In this week’s Bacon Bits, we will focus more on the response during this COVID-19 crisis.
The most important pillar in the Black community for decades has been the Black church. It’s been the first agency to provide Black people wraparound services that include mental health, basic needs support, transportation, education, workforce development, social capital and more.
In years’ past, when Black people were sick, they went to see the Black doctor (found in the church). When Black people were hungry, you know you could get food (in the church). When Black people were about to get evicted, they went to see the Black lawyer (found in the church). A conglomerate of professionals, counselors and social services, the Black church has been the mecca for provisional care for the Black community. As Black people struggled to find assistance in a world where systemic racism was supreme, we had to look to the hills for our help (in the church).
Additionally, the intersection between Black churches and philanthropy can’t be denied. The aggregation of Black churches in Central Indiana raise millions of dollars yearly through tithes and the generosity of churchgoers and donors that want to see their dollars go directly toward the support and safety net for Black communities. That donorship is down as Black churches scramble to help a disenfranchised community from falling through the cracks. Navigating COVID-19 is a colossal challenge. Like most nonprofits and community-based organizations, we were not equipped well enough to sustain an environment where our communion (with churchgoers) was forced to fragmentize.
Organizations like United Way of Central Indiana and donors and funders across our region have recognized the importance of the Black church as the single most important support system for our community. Churches are now being invited to competitively bid for these precious grant dollars that can help ease the suffering that’s disproportionately affecting their communities, caused by not only the current COVID-19 pandemic but also historical neglect. This is seismic and an innovative moment, as funding decisions are now broadening to acknowledge the key role of the Black church.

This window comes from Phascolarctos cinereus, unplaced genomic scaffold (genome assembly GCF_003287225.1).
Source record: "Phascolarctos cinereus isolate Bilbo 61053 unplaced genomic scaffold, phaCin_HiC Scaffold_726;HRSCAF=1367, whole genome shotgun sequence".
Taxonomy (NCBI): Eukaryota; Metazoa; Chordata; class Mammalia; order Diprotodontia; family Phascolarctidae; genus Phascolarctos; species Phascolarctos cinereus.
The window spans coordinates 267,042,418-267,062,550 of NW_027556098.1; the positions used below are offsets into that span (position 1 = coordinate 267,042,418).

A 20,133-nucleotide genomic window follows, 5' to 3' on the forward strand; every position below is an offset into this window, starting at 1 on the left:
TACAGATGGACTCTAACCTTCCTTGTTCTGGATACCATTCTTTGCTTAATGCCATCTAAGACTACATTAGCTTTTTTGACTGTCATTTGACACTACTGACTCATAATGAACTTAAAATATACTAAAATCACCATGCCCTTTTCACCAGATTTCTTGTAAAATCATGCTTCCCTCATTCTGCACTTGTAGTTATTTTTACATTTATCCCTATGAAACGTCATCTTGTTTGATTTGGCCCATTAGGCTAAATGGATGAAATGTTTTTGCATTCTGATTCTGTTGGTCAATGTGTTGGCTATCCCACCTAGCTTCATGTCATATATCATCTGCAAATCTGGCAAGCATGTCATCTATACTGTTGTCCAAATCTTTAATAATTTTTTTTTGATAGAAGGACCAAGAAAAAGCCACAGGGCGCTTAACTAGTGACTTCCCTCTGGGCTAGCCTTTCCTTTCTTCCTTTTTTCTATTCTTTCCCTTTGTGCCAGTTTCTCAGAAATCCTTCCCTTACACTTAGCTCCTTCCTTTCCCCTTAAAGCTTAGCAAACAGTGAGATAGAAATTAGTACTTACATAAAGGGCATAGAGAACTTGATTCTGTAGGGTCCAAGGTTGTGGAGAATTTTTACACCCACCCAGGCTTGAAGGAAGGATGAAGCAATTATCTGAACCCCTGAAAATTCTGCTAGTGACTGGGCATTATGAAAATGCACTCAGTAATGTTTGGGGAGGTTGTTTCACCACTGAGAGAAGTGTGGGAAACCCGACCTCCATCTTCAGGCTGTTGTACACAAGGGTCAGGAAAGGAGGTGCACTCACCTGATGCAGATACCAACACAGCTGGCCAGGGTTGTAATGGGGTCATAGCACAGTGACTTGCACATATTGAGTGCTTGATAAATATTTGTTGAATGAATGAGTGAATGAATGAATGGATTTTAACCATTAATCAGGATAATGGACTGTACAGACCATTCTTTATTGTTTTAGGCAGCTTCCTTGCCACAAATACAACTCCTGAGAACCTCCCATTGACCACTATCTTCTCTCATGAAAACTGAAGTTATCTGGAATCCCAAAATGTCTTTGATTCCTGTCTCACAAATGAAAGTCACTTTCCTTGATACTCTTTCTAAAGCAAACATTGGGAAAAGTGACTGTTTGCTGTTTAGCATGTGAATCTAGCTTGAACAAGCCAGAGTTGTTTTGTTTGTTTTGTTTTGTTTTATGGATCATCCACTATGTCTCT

The efforts don’t stop there. As you keep hearing the overtones of:
“Funders don’t care about Black people”
“Funders don’t care about Black people”
“Funders don’t ca…”
(in my Kanye West voice)
Jay-Z said, “Men lie, women lie, numbers don’t.”
So let’s look at some numbers.
The Indy Chamber recognizes that the small business community faces an existential threat with the impact of COVID-19. As a result, in partnership with the city of Indianapolis and several private and philanthropic partners, through its Business Ownership Initiative (BOI), has created a Rapid Response Loan Fund to help entrepreneurs fill the gap until additional help arrives.
Stacia Murphy, project manager for the Indy Chamber, explains, “Our focus on inclusion and equity is reflected in early outcomes of this loan product, with more than half of loan recipients being entrepreneurs of color and/or women-owned businesses, and one-third Black small business owners.”These numbers are consistent and mirror client breakdown since the inception of the BOI micro-lending program that began in 2012.
Are our systems of support perfect? No. But is there progress? Yes.
The needs of the Black community are not falling on deaf ears.
There are countless meetings of people and groups advocating and addressing the needs of the Black community, and there are many other organizations such as Local Initiatives Support Corp (LISC), Forward Cities, Kheprw Institute, the Indy Black Chamber and Black-owned Halo App, a tech-startup based in Indianapolis, that are answering the calls for economic relief.
The numbers are staggering. The disparate impact of COVID-19 on the Black community is heart-wrenching, but “we’ll understand it better, by and by.”
We’ll understand how more and accurate data can help inform decision making. We’ll understand better where help is needed the most in the Black community. We’ll understand that even though the Black church and many Black businesses have been hit hard, that we will survive and thrive during COVID and beyond.
“We are troubled on every side, yet not distressed; we are perplexed, but not in despair; persecuted, but not forsaken; cast down, but not destroyed.” (Romans 6:8-9)
My call to action is to give, to tithe and sacrifice more abundantly. Let the church say!?
Alan Bacon is a humanity advocate, community leader, musician, and innovator. Contact him at firstname.lastname@example.org.